This morning, hosts Jason Boog of GalleyCat and AgencySpy‘s Matt Van Hoven offered some gift ideas for every media loving person on you list.

Jason provided some options for publishing related gifts, like a subscription to the New York Review of Books or a copy of one of the biggest books of the year, Pride, Prejudice and Zombies. Matt had some ideas for the advertising professional in your life, like The Complete Idiot’s Guide to Marketing Basics in paperback. Why paperback you might ask? “Because it’s only $4.39 on Amazon.com,” Matt said.

List in for more gift ideas, as well as a discussion about the 50 biggest Twitter trending topics of 2009. You can listen to all the past podcasts at BlogTalkRadio.com/mediabistro and call in at 646-929-0321.

FishbowlNY Editor On The Menu: The Feud Between NYT and WSJ Goes On

mmm_2-3.gif FishbowlNY editor Amanda Ernst joined host Jason Boog on the mediabistro.com Morning Media Menu podcast this morning to talk quickly about the biggest New York media story this week: the ongoing rivalry and back-and-forth spat between The New York Times and The Wall Street Journal.

“The Journal is planning to launch a New York section that is going to compete very directly with the Times, and [Journal owner] Rupert Murdoch over the years has shown no love…for the Times,” Amanda said. “So any chance they have to take a dig at them, they’re going to take it.”

Amanda and Jason also spoke with Robin F. Whitten, editor and publisher of AudioFile magazine, a publication about audiobooks, who made some great suggestions for holiday gifts.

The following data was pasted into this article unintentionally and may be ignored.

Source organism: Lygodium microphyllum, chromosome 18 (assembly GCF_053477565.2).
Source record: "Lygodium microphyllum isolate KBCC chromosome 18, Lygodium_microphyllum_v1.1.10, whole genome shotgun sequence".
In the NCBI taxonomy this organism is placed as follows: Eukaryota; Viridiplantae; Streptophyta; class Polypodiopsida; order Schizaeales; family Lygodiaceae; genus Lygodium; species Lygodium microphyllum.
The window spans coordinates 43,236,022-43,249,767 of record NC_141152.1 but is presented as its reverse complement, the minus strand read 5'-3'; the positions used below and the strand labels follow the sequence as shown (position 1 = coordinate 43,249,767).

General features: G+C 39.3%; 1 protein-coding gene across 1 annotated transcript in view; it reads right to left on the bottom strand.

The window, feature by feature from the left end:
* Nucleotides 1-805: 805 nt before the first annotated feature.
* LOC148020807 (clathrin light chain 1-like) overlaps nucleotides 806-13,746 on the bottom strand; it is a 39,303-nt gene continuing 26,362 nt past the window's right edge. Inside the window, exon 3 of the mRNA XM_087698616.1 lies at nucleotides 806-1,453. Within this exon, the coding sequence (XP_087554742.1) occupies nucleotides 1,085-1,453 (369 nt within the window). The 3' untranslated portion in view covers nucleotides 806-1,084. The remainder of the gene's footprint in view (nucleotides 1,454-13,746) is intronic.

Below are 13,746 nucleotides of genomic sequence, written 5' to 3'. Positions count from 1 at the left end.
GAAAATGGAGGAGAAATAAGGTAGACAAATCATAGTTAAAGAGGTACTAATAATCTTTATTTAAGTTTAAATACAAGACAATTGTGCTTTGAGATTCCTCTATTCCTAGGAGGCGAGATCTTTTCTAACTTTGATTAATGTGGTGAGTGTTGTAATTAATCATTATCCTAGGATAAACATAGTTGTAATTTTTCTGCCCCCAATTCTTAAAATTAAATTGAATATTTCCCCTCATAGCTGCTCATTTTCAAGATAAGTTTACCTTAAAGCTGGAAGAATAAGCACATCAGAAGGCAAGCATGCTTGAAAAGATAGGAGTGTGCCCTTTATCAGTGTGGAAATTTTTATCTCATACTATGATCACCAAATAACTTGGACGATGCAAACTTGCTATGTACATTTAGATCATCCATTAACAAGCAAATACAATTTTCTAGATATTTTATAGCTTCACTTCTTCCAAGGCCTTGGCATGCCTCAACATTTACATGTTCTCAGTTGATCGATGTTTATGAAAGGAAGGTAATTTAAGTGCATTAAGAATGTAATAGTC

You can listen to all the past podcasts at BlogTalkRadio.com/mediabistro and call in at 646-929-0321.

FishbowlNY Editor On The Menu: E&P Closure and Books Reviews After Kirkus

mmm_2-3.gifThis morning, host Jason Boog of GalleyCat was joined by special co-host Amanda Ernst, editor of FishbowlNY, on the mediabistro.com Morning Media Menu. The two welcomed Kat Meyer, chief content wrangler for Next Chapter Communications, moderator for the #followreader Twitter chat and a blogger at Follow The Reader.

The biggest news of the day was Nielsen Co.‘s decision to shutter book review journal Kirkus Reviews and newspaper industry trade Editor & Publisher. All three lamented the closings, but Amanda pointed out that E&P might have had a chance to be saved. Kat talked about what might possibly replace the reviews that Kirkus provided. Social media might provide a solution.

Also discussed: Kat’s optimistic wrap-up of 2009 and predictions about 2010, including a future with new e-readers like the much anticipated tablet.

You can listen to all the past podcasts at BlogTalkRadio.com/mediabistro and call in at 646-929-0321.

Peter Kafka Talks “Hulu For Magazines” On The Menu

mmm_2-3.gifTechnology and the media converged today on the mediabistro.com Morning Media Menu podcast, when host Jason Boog of GalleyCat and Joe Ciarallo of PRNewser welcomed Peter Kafka, tech and media writer for the blog AllThingsD.com.

Jason and Joe picked Pete’s brain about a few of the things he’s been covering closely, including the joint venture between the biggest magazine publishers that he’s been calling “Hulu for Magazines.” Joe asked Pete for his thoughts on the recent press release officially announcing the project.

“They haven’t launched a thing,” Pete said. “All they’ve really done is said, ‘We have an idea, which we’ve agreed to, which is that we’re going to band together and work on distribution and sales of these products that don’t exist yet.’…But really the most important idea really is the fact that they are going to try to control distribution prior to ever building anything.”

“Right now when a magazine actually sells you a subscription they know who you are, they know what your credit card number is, they want all of that,” he went on. “And they want to be able to go to Amazon, Apple and Google for that matter and say, ‘Look, if you want to sell these magazines, you’re going to need to work through us and we’re going to set prices and we’re going to control that relationship.’ That is the most important thing right now.”

Also discussed: Vevo, Boxee, Google and the dueling Wall Street Journal op-eds from Rupert Murdoch and Google CEO Eric Schmidt. Read more of Peter’s thoughts every day at AllThingsD.

You can listen to all the past podcasts at BlogTalkRadio.com/mediabistro and call in at 646-929-0321.